Essays on Money, and the Standard of Value.London: Hatchard and Son, 1833 Stock Code: 134900
The author's own copyFirst collected edition, the author's own copy with his ownership signature dated 1884 to the front pastedown, and his manuscript additions and corrections apparently intended for a future edition. The book collects Taylor's previously published economic tracts and reissues them with a new general title page and introduction: The Restoration of National Prosperity (1821), An Essay on Money, its Origin and Use (second edition 1833), An Essay on the Standard and Measure of Value (second edition 1832), Currency Fallacies Refuted, and Paper Money Vindicated (1833). The author, the publisher John Taylor (1781-1864), is best remembered for his support for the second generation Romantic writers, especially John Keats and John Clare, yet he also wrote on various topics: "Erudite, depressive, deeply Christian with a moderate dissenting bent, and possessing a liking for litigation over copyright matters, Taylor was also a prolific writer. He published four of his own works on the identity of Junius in the 1810s and went on to write over forty scholarly, usually well-received, books, pamphlets, tracts, and magazine articles on a disparate range of subjects. Many of these concerned politico-economical matters (most often the vexed question of the relative importance and value of bullion and paper money); others handled religious, scientific, antiquarian, geographical, and philological themes" (ODNB).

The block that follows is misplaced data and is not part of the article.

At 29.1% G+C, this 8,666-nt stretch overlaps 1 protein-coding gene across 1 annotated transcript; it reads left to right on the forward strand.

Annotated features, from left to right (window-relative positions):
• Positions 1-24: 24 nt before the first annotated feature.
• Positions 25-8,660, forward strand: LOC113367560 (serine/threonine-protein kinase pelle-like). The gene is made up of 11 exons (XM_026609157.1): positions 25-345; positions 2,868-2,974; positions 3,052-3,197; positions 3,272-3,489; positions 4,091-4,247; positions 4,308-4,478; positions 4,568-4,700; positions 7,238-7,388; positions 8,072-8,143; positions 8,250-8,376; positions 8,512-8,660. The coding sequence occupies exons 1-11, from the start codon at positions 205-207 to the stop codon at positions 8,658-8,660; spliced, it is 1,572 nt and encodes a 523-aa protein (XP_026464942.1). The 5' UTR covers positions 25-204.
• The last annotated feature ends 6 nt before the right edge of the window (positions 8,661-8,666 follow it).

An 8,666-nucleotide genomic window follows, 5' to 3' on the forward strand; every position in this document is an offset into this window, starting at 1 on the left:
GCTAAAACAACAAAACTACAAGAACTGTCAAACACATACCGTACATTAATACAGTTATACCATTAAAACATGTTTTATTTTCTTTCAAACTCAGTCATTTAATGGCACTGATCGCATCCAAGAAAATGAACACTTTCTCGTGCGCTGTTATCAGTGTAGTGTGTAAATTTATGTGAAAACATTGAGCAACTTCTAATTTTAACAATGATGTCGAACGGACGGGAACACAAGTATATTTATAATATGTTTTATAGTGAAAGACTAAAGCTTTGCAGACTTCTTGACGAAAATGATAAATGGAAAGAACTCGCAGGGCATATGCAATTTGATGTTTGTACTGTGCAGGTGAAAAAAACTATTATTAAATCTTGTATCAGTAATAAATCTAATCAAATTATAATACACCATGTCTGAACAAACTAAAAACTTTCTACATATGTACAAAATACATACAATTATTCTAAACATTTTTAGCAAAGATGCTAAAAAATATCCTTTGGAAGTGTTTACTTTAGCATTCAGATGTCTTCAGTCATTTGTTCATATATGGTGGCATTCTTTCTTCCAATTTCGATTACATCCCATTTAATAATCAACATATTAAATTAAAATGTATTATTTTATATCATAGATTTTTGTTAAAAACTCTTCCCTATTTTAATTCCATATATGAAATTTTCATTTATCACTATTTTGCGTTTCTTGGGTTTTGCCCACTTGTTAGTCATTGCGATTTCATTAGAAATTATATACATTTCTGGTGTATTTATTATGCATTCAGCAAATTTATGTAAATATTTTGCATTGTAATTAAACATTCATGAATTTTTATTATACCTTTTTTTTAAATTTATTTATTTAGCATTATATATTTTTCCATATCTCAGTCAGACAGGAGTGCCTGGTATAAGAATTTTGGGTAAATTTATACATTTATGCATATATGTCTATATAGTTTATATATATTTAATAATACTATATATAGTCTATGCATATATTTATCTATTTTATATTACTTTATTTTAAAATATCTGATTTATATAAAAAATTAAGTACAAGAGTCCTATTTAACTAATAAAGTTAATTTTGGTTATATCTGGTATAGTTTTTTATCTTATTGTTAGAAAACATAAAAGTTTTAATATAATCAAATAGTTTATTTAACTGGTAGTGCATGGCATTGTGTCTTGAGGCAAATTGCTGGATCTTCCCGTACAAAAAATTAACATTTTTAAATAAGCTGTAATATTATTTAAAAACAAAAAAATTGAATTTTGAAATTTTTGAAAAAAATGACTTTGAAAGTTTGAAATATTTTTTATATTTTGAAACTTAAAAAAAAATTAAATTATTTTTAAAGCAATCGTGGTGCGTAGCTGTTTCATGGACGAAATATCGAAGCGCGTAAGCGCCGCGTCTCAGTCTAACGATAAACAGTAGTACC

This copy has all the signs of being used by John Taylor as a working copy for a future edition. On the front free endpapers Taylor has drafted other titles: "The Currency Question Investigated in a Series of Essays" and "An Enquiry into the Principles of Currency, in a Series of Essays by John Taylor author of Junius Identified". Taylor has made a draft contents list on a blank page preceding the title page, and on the title page he has written "Reprint this". There are extensive corrections to the text, including adding in or taking out words and sentences, changing the stated price of commodities, and in some instances crossing out whole sections. Taylor has transcribed passages from other works, including regarding the origin of the word cattle (from Rogers Ruding's Annals of the Coinage of Britain and its Dependencies, 1817), and on the Great Khan from Mandeville's Voyages. He has made a lengthy addition on p. 8 of An Essay on Money where he details the history of the word "money". However, despite Taylor's effort, no new edition of the book was ever forthcoming; Currency Fallacies Refuted went through another edition in 1844, but the corrections in this copy were not included.
Octavo (204 x 125 mm). Contemporary brown calf, black calf label to spine lettered in gilt.
Expertly refurbished, with repair to wear at extremities, recased. Endband at foot partially loose. Contents clean and crisp, signatures G and H slightly creased. In very good condition.
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